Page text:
The limitation is that the author brings up that their occupations are only ‘something evident’ in other documents but doesn’t analyze or go deeper in that claim enough in which she would bring up real evidence and numbers of some sort to show that women were actually working and how many of them were. However, she also mentions that “Economically, returning men displaced many women from their wartime occupations, and many households now headed by women due to the loss of male breadwinners faced new levels of hardship. Women did not gain or retain access to all professions, and they did not come close to gaining equal pay for comparable work.” (Grayzel, Changing Lives: Gender Expectations and Roles During and After World War One), which gives value on how gender roles played a part in whether women were expected to be in the workforce after World War I ended, thus showing that women’s role in the workforce was only changed to the extent that they were encouraged to be a housewife for the most part, but were valued in the workforce when needed.

Some historians may disagree that World War I had a huge impact on the role of American women in the workforce. This is mainly because “no exact comparison of the extent of women’s employment in the two wars can be given, owing to lack of comprehensive data for 1917-18.” (Robinson, Mary, 650). However, large numbers of women were recruited into jobs vacated by men who had gone to fight in the war.

Women were more likely to be accepted into the Navy and Marines, as well as more likely to be treated equally. The Navy and the Marines accepted over 13,000 women into active duty and the Coast Guard. These women served initially in more clerical positions; where they were given the same responsibilities, rank and benefits as men. After the war, this gave women the chance to be treated as veterans who were eligible for veteran’s benefits for the first time and received honorable discharges.

New jobs that were created led to women working in fields that were formerly reserved for men, for example as railway guards and ticket collectors, postal workers, police, firefighters and as bank ‘tellers’ and clerks. Some women also worked heavy or precision machinery in engineering, led cart horses on farms, and worked in the civil service and factories. “This led to over 8.5 million women workers in the workforce after January 1920. This was also a big increase compared to the number of women working in 1870, which was 1.8 billion workers” (Robinson, Mary, 651). Statistics may prove that more women were involved with similar labor to men, but “despite the fact that women were able to perform these jobs effectively during the war, this did not shift the perception that women would be as productive as men” (Keir, Malcolm, 103).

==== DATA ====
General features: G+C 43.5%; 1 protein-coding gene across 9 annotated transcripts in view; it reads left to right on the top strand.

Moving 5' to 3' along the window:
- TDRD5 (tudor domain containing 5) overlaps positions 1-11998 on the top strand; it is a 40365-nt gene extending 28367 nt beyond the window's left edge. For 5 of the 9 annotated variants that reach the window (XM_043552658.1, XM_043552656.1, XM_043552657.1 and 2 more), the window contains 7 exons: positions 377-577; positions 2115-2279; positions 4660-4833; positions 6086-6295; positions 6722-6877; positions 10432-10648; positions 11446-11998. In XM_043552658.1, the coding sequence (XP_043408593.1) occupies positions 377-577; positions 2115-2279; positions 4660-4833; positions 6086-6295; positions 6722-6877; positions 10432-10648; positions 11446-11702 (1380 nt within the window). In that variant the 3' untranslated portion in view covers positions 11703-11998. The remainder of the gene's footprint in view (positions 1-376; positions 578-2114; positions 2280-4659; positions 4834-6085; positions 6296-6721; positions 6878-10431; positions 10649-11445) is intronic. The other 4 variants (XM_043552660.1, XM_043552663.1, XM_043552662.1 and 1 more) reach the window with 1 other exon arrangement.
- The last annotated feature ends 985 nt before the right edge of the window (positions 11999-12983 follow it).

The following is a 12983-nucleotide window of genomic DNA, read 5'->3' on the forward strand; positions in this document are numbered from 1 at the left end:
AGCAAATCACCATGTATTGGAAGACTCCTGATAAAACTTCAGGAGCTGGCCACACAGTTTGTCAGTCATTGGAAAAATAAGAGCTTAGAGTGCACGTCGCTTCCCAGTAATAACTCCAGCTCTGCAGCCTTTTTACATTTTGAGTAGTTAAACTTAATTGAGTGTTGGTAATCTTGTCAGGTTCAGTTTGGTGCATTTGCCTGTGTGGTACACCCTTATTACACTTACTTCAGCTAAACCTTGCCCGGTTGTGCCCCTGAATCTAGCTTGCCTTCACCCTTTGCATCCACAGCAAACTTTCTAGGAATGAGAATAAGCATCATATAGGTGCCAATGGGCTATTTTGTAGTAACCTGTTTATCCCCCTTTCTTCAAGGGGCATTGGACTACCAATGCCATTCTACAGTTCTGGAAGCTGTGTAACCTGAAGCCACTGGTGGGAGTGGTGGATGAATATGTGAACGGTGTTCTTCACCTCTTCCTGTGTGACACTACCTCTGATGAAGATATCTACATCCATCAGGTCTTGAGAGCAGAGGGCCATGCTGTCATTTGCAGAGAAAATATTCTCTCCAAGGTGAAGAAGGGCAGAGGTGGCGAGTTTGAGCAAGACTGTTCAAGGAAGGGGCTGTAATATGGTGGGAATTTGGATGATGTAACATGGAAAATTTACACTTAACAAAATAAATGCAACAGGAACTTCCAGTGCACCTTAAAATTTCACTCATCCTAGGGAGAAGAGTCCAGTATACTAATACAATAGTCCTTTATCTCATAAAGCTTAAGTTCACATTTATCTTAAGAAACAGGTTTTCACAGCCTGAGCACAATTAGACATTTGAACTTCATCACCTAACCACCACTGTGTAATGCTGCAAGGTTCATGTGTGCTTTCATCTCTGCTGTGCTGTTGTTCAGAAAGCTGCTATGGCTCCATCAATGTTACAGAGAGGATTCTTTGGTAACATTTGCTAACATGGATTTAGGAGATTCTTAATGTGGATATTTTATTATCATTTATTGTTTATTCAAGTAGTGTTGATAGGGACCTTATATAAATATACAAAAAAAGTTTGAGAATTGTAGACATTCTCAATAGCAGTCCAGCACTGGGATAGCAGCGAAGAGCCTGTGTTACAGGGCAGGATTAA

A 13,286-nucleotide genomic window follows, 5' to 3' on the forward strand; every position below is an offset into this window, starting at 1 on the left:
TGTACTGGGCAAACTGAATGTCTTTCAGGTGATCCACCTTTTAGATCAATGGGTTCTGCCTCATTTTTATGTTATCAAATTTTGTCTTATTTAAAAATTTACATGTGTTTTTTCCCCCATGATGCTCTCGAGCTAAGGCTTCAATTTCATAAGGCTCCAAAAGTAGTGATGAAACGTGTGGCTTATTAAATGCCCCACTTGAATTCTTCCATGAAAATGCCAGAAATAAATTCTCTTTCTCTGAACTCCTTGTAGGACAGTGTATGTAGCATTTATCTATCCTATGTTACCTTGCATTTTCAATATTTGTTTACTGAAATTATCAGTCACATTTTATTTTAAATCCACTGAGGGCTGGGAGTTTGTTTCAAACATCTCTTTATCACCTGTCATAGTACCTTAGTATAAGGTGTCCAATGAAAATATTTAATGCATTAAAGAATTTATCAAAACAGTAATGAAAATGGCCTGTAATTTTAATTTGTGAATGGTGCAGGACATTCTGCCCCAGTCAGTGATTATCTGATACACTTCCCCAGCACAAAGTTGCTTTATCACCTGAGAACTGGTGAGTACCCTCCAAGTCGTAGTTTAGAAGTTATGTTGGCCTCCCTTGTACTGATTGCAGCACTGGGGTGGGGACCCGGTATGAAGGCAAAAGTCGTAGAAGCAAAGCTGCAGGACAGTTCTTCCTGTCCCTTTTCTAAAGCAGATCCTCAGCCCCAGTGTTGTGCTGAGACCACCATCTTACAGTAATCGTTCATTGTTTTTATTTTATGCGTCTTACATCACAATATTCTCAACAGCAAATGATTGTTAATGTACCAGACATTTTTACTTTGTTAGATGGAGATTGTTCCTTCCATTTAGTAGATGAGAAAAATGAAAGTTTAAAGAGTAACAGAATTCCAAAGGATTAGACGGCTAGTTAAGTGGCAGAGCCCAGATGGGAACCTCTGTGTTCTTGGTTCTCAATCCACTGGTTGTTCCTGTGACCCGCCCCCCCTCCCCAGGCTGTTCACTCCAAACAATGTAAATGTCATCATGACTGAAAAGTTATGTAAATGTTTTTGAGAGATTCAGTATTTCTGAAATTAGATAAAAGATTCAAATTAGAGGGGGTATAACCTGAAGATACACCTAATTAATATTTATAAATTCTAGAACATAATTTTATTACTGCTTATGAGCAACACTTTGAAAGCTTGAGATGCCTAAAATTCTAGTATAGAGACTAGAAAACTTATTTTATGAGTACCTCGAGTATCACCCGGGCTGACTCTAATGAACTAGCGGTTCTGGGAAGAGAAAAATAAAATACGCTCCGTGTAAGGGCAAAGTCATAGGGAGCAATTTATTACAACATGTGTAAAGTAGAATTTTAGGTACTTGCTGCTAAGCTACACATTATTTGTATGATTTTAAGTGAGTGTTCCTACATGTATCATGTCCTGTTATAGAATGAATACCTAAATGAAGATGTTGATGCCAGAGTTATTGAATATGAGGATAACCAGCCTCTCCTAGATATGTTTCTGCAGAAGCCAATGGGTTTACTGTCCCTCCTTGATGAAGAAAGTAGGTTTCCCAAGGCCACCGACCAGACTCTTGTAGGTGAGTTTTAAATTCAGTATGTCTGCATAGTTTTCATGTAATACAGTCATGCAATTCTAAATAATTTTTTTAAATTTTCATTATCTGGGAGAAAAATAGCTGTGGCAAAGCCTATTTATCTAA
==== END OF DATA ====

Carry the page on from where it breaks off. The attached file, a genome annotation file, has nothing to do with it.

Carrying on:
The duration of the war meant that governments positioned women in the war and as a result, they began reorganising basic aspects of their lives. Governments could alter the food women could eat and tried to restrict the information they could know or share. This also contributed to the lack of change in gender roles as well; Even men who were “too young or old or ill were expected to support the war, and some men in key industries were required to stay at their jobs in order to ensure the output of basic supplies. Most places in the U.S. celebrated women as mothers, the representative of family life and domesticity. Women’s designated role as guardians of morality meant that in most countries, ‘separation allowances’ – funds paid to soldiers’ dependents – were tied to their good behaviour, including in some cases demonstrating their sobriety and fidelity.” (Grayzel, The British Library). Women could support the military effort in uniform as nurses, female military auxiliaries, ambulance drivers, farm workers, and factory labourers as well as in many other occupations. However, it was more expected of women to keep the household together even if their husbands or brothers could not participate in the war. When it came to training for jobs after the war, the limited number of women enrolled for training is the result of the failure of employers to uplift their restrictions on the employment of women. It is also known that as long as men were available, women were not being enrolled in training courses at all.